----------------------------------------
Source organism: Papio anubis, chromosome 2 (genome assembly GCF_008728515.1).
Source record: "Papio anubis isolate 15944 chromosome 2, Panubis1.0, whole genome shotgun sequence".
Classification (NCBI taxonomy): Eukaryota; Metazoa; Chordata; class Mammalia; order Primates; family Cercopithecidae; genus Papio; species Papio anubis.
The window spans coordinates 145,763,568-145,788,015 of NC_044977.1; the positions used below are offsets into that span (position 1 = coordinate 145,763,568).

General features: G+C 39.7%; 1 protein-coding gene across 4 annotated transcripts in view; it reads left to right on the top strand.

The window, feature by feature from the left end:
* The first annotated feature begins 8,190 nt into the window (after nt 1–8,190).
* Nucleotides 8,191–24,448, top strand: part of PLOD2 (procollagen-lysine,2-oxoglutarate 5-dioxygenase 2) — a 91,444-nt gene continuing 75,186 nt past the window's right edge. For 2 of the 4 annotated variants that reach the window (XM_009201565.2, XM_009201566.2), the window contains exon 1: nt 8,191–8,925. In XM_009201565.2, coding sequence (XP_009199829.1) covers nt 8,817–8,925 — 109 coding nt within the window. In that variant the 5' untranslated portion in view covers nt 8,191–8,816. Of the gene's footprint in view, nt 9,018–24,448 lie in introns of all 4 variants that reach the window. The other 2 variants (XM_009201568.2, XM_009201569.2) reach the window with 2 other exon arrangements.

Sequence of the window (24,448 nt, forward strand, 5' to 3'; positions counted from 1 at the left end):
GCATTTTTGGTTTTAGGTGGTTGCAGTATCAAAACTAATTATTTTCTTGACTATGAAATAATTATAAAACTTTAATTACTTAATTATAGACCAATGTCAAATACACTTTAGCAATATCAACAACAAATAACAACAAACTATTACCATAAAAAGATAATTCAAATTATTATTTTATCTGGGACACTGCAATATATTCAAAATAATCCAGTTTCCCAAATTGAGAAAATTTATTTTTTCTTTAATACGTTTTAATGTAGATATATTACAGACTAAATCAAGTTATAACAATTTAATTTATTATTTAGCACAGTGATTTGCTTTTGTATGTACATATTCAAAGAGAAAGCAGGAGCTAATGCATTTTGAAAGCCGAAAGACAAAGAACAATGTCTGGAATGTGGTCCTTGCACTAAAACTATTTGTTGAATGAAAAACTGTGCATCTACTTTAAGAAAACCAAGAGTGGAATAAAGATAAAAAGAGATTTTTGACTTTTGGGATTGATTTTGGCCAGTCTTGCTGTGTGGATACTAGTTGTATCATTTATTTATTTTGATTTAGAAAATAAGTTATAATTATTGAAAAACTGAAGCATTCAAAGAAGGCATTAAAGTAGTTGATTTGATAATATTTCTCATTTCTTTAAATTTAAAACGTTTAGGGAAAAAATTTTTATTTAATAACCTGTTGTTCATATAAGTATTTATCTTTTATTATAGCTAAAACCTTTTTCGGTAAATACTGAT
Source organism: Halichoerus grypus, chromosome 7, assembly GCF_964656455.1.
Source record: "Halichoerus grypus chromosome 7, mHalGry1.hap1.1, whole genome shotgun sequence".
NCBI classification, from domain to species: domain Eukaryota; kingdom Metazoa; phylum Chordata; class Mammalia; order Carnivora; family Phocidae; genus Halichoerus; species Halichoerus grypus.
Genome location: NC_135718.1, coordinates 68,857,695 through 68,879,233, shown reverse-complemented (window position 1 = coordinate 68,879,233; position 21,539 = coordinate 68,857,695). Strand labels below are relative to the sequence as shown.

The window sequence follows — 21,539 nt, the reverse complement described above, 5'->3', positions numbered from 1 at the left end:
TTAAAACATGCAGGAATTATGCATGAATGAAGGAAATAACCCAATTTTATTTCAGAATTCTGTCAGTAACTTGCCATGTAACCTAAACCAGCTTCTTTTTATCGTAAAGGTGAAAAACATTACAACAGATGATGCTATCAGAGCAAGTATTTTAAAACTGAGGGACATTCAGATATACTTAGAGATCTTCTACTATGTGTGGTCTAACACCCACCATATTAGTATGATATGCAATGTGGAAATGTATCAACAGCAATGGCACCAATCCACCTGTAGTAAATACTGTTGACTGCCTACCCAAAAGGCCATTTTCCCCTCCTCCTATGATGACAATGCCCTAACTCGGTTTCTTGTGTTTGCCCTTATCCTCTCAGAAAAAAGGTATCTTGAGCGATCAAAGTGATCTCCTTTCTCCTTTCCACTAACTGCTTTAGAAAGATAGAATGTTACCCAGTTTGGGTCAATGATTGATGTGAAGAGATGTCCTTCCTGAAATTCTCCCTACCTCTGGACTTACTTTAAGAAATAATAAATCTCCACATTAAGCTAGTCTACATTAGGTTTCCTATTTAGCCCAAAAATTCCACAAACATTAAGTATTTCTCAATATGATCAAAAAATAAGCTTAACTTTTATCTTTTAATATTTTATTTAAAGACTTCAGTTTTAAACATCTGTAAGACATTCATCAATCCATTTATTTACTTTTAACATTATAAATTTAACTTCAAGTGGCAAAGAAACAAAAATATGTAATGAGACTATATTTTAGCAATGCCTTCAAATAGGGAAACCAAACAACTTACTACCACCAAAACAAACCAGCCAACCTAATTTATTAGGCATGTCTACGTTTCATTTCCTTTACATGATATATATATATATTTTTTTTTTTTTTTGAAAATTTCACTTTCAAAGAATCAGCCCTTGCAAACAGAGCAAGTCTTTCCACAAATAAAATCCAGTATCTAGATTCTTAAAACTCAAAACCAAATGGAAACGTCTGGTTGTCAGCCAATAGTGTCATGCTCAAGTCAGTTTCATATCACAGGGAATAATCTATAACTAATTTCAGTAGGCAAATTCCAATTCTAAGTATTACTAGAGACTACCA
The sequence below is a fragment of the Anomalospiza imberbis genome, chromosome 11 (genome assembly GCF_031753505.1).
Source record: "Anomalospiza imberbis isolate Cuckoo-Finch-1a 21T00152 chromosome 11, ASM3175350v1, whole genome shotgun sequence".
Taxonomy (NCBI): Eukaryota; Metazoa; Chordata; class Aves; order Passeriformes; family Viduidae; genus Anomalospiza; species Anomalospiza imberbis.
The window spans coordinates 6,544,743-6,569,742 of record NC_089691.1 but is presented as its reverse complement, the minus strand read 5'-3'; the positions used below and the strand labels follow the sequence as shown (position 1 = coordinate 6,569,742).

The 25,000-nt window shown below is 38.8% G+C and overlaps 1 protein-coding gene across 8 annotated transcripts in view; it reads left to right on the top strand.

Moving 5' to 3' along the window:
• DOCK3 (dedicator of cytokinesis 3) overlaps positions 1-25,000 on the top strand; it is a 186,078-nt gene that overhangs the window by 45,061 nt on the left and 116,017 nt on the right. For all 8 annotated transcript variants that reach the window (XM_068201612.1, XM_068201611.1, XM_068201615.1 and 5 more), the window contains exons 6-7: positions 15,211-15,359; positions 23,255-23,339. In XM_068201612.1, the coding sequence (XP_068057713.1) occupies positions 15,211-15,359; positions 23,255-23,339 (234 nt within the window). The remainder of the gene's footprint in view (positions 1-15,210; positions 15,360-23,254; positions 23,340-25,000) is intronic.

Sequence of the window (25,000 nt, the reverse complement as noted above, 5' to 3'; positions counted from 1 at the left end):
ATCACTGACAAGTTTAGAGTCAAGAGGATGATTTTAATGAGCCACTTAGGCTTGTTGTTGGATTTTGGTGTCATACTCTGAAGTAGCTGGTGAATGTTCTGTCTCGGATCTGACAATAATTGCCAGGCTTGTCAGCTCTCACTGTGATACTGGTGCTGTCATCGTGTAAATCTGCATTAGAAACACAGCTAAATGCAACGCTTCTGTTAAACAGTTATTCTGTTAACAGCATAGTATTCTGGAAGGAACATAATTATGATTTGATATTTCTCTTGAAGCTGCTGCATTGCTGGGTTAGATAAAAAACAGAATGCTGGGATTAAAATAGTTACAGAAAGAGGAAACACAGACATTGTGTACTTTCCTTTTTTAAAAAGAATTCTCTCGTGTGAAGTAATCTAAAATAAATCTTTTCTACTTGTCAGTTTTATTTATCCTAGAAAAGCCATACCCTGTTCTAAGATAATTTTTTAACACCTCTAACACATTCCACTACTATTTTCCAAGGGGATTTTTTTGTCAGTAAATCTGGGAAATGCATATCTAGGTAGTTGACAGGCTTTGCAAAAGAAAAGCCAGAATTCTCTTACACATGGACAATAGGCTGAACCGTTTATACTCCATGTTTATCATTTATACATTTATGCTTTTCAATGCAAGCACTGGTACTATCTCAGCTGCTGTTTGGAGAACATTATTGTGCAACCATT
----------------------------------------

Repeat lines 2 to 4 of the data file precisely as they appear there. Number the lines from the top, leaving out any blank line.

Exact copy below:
Source record: "Papio anubis isolate 15944 chromosome 2, Panubis1.0, whole genome shotgun sequence".
Classification (NCBI taxonomy): Eukaryota; Metazoa; Chordata; class Mammalia; order Primates; family Cercopithecidae; genus Papio; species Papio anubis.
The window spans coordinates 145,763,568-145,788,015 of NC_044977.1; the positions used below are offsets into that span (position 1 = coordinate 145,763,568).